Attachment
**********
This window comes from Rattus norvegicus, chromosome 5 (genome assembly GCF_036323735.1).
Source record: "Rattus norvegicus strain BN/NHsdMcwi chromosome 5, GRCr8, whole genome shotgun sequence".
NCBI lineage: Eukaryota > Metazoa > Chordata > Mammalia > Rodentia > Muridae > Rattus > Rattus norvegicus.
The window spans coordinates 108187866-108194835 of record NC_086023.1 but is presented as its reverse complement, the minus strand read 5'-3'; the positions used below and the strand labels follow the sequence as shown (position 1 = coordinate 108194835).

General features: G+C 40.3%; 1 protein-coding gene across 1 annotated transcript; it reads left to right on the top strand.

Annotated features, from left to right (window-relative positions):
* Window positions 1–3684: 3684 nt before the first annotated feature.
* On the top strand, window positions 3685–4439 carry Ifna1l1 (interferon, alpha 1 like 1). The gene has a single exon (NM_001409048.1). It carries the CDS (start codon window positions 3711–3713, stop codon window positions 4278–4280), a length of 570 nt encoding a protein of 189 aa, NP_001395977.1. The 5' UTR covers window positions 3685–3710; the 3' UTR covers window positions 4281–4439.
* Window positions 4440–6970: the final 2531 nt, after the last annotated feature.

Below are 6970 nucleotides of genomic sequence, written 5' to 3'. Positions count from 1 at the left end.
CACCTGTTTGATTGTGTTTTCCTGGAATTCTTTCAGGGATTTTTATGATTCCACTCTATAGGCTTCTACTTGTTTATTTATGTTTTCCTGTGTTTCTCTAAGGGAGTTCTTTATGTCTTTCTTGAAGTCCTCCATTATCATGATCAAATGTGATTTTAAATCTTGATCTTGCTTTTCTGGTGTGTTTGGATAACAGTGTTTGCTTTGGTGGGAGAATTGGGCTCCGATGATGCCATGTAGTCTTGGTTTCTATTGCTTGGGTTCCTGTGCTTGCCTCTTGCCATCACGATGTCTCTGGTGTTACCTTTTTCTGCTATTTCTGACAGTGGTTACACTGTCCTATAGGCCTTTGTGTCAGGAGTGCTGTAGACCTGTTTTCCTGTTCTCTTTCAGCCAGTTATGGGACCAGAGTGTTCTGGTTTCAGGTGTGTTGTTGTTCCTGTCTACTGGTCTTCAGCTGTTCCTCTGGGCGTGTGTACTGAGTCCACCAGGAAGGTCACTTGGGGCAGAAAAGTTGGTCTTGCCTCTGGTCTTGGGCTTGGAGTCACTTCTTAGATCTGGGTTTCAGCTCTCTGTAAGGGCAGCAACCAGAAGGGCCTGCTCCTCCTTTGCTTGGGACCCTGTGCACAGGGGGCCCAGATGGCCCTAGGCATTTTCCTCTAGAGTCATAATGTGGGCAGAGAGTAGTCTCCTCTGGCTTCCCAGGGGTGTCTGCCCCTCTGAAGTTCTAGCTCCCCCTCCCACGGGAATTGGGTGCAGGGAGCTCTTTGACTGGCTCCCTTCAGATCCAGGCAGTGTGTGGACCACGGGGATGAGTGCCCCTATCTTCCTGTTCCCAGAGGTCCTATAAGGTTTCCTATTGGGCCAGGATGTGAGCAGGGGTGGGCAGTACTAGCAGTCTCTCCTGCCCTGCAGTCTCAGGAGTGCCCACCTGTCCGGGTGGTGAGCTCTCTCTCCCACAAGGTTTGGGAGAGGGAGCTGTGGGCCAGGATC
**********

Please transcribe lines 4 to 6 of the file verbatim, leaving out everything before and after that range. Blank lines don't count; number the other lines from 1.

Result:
The window spans coordinates 108187866-108194835 of record NC_086023.1 but is presented as its reverse complement, the minus strand read 5'-3'; the positions used below and the strand labels follow the sequence as shown (position 1 = coordinate 108194835).

General features: G+C 40.3%; 1 protein-coding gene across 1 annotated transcript; it reads left to right on the top strand.

Annotated features, from left to right (window-relative positions):